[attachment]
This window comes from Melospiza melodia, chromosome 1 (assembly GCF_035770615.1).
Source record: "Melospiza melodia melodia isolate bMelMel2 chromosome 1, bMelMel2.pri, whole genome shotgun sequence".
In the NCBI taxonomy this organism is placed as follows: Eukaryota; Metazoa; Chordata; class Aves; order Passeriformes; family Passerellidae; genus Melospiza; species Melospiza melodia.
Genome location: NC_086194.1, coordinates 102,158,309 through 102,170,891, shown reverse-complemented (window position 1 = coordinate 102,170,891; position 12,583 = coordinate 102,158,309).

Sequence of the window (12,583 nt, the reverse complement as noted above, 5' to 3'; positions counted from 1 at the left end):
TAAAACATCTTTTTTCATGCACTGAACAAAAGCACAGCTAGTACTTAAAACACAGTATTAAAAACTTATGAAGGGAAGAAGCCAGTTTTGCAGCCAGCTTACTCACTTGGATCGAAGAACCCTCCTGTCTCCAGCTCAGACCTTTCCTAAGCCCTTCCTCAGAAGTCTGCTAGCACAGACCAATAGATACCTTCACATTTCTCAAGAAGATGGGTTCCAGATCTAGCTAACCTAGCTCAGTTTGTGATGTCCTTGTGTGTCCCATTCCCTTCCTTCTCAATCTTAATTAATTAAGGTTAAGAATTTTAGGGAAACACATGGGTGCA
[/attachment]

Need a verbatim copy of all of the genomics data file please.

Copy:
This window comes from Melospiza melodia, chromosome 1 (assembly GCF_035770615.1).
Source record: "Melospiza melodia melodia isolate bMelMel2 chromosome 1, bMelMel2.pri, whole genome shotgun sequence".
In the NCBI taxonomy this organism is placed as follows: Eukaryota; Metazoa; Chordata; class Aves; order Passeriformes; family Passerellidae; genus Melospiza; species Melospiza melodia.
Genome location: NC_086194.1, coordinates 102,158,309 through 102,170,891, shown reverse-complemented (window position 1 = coordinate 102,170,891; position 12,583 = coordinate 102,158,309).

Sequence of the window (12,583 nt, the reverse complement as noted above, 5' to 3'; positions counted from 1 at the left end):
TAAAACATCTTTTTTCATGCACTGAACAAAAGCACAGCTAGTACTTAAAACACAGTATTAAAAACTTATGAAGGGAAGAAGCCAGTTTTGCAGCCAGCTTACTCACTTGGATCGAAGAACCCTCCTGTCTCCAGCTCAGACCTTTCCTAAGCCCTTCCTCAGAAGTCTGCTAGCACAGACCAATAGATACCTTCACATTTCTCAAGAAGATGGGTTCCAGATCTAGCTAACCTAGCTCAGTTTGTGATGTCCTTGTGTGTCCCATTCCCTTCCTTCTCAATCTTAATTAATTAAGGTTAAGAATTTTAGGGAAACACATGGGTGCA